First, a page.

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Do you want to know how a Kelly Kettle works? This helpful tutorial from Jonathan Snape will show you!
Jonathan Snape: OK, here's a demonstration on how a Kelly Kettle works. A good friend of ours in the woodlands, especially in the winter when it's freezing cold and you're ready for a brew.
So, there we are. It comes in this nice bag. Basically, you've got this tray here that comes out of the bottom like this, and you... This is the way you build your fire. Notice you've got a hole in here, and this is like a vacuum hole.
You just put this on top... Well, in a minute. You get your twigs and whatnot. You can use paper. I didn't bring any with me today, so basically some twigs like this and put them in the hole. I tend to snap them a bit. The other way.
[sound of twigs being inserted]
Jonathan: Put the smaller ones in the bottom, and so eventually work the way up to the bigger sized ones, like so.
Jonathan: What you must remember... Then put in the water... What you do is, it's got a hollow entrance here, and inside is a thin film where you put your water in here. This acts like a chimney that goes through the hole here. The air gets sucked up here, and it causes the wood to start burning really quickly. It heats up really quickly because it's only a thin film of water. It gets hot quick.
So basically, make sure you put your water in before you light the fire, because if this gets hot and you put cold water in, then it's going to cause the aluminum wells to fracture. You'll just have leaking water.
Put your water in.
Jonathan: Obviously, the more water you put in, the longer it will take. I think this one holds about two pints. That should do for us.
And then, what does help is if you face the hole, this hole, in the way the wind's blowing, so it helps put a gush of air through it. Then basically - I think it's blowing that way - just have a go lighting it.
It might take -- This is the hardest part, getting it going. Dry twigs are definitely the answer.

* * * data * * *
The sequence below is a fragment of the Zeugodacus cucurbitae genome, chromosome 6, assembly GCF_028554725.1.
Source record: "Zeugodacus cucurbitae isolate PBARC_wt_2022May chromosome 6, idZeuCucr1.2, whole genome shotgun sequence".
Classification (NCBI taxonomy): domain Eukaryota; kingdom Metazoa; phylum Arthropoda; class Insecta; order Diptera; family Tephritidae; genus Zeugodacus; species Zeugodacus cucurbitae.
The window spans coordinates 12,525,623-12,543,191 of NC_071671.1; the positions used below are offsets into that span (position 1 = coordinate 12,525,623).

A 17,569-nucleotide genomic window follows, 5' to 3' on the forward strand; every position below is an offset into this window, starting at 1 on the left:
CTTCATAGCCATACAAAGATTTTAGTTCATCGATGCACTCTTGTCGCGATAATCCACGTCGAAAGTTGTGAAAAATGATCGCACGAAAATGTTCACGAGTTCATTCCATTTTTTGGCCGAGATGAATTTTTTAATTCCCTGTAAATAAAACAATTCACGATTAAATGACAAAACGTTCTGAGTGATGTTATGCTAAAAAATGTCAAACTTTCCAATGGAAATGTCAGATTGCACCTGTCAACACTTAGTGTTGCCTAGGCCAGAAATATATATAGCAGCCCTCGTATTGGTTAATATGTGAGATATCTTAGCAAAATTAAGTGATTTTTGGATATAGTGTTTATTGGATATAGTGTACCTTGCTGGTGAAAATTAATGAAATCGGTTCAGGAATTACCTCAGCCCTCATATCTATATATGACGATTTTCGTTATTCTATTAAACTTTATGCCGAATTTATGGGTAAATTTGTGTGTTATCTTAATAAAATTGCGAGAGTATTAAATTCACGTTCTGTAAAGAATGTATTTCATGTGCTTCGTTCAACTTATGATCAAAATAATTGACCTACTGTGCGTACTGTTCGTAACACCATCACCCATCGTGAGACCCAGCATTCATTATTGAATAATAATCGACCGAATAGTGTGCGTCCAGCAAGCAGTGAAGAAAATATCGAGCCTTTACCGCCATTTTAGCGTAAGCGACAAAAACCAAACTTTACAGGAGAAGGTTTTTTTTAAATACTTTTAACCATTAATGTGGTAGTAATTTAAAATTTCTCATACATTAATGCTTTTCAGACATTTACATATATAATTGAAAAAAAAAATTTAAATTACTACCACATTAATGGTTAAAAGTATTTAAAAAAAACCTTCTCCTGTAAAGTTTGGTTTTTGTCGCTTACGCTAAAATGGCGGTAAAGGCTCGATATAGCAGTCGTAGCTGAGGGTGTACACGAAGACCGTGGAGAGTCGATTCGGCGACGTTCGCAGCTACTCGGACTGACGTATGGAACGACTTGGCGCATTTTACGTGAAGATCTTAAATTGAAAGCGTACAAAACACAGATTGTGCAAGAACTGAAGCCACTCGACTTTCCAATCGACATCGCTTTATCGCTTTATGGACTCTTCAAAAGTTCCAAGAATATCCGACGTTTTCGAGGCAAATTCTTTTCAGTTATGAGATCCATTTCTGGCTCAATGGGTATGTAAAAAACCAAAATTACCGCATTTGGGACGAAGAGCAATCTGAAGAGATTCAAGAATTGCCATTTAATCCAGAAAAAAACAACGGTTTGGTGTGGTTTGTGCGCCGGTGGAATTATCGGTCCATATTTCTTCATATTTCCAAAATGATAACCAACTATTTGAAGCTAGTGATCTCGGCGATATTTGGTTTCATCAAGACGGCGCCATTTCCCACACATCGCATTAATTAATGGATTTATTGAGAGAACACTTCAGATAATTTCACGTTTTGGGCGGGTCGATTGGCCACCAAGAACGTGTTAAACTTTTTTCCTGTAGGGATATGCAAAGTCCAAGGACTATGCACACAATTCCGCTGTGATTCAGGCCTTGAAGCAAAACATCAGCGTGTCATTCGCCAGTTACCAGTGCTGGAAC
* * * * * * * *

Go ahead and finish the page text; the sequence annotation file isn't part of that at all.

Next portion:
There we are. I don't know if you can hear that noise, but it's a kind of rustling sound. It usually means it's taken. It probably has.
So, now you've got all that going. Basically, get your twigs now that it's going. Be careful you don't burn your fingers and just pop them down the hole. The more established the fire gets, the bigger the twigs you use. Break up some of these big ones now.
Jonathan: You can, as well, to give it a helping hand if it doesn't seem to be going as quickly as you like, you can always just give it a blow in the hole. That usually helps out a lot.
One of the nice things about these Kelly Kettles is if you're in an area of woodland that you really don't want to disturb the ground or wildlife or whatever, it's brilliant. You're not charring the ground with the fire because it's all self contained in the middle of the tray.
So, yeah. Now, I bet it's going to boil any second now. Hear it sizzling away. You've got to be quite quick about taking it off. As you can see, the flame is quite large.
There we go. I'd say that is ready. Just lift it up. Want to keep it warm for a second. You put the cork in once it's boiled to keep the heat in. Now, it will stay warm for quite a while. Then, you can leave it there while you sort your fire out. Maybe some twigs will start falling out the sides or whatever, or move these out of the way.
And then, that's it. Get your cup, and that's pretty much it.
It goes... You pull the chain here because you've got to. Obviously that's really hot. That's the point of the chain, obviously, not to lose the cork. You just tip it up like that, and away you go.
Now, you've got a nice little fire that's ready for embers for a campfire for your evening meal or a brush pile, if you've got a big pile of brush that you need to burn, if you've been cutting all day. You've got them already there, or you can just leave it to burn out, and then put it away.
So, that's it.